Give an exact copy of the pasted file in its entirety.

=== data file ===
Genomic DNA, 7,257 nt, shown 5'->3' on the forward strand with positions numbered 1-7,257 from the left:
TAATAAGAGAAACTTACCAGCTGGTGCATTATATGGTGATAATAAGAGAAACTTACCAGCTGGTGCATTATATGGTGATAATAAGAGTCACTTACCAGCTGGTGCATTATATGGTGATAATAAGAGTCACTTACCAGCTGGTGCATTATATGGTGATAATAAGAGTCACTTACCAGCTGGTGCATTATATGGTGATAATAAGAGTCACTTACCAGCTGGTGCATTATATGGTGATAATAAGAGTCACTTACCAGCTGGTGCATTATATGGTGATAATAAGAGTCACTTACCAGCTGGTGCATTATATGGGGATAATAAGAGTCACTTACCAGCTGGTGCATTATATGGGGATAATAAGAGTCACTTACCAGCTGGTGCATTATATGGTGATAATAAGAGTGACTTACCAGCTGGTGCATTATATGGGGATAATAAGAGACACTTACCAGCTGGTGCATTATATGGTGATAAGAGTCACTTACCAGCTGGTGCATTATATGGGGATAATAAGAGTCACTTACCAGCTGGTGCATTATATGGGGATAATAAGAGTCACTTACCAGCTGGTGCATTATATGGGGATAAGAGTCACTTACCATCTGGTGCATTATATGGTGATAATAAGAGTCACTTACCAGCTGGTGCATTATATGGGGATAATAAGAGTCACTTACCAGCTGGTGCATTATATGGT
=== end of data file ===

Genomic DNA, 7,257 nt, shown 5'->3' on the forward strand with positions numbered 1-7,257 from the left:
TAATAAGAGAAACTTACCAGCTGGTGCATTATATGGTGATAATAAGAGAAACTTACCAGCTGGTGCATTATATGGTGATAATAAGAGTCACTTACCAGCTGGTGCATTATATGGTGATAATAAGAGTCACTTACCAGCTGGTGCATTATATGGTGATAATAAGAGTCACTTACCAGCTGGTGCATTATATGGTGATAATAAGAGTCACTTACCAGCTGGTGCATTATATGGTGATAATAAGAGTCACTTACCAGCTGGTGCATTATATGGTGATAATAAGAGTCACTTACCAGCTGGTGCATTATATGGGGATAATAAGAGTCACTTACCAGCTGGTGCATTATATGGGGATAATAAGAGTCACTTACCAGCTGGTGCATTATATGGTGATAATAAGAGTGACTTACCAGCTGGTGCATTATATGGGGATAATAAGAGACACTTACCAGCTGGTGCATTATATGGTGATAAGAGTCACTTACCAGCTGGTGCATTATATGGGGATAATAAGAGTCACTTACCAGCTGGTGCATTATATGGGGATAATAAGAGTCACTTACCAGCTGGTGCATTATATGGGGATAAGAGTCACTTACCATCTGGTGCATTATATGGTGATAATAAGAGTCACTTACCAGCTGGTGCATTATATGGGGATAATAAGAGTCACTTACCAGCTGGTGCATTATATGGT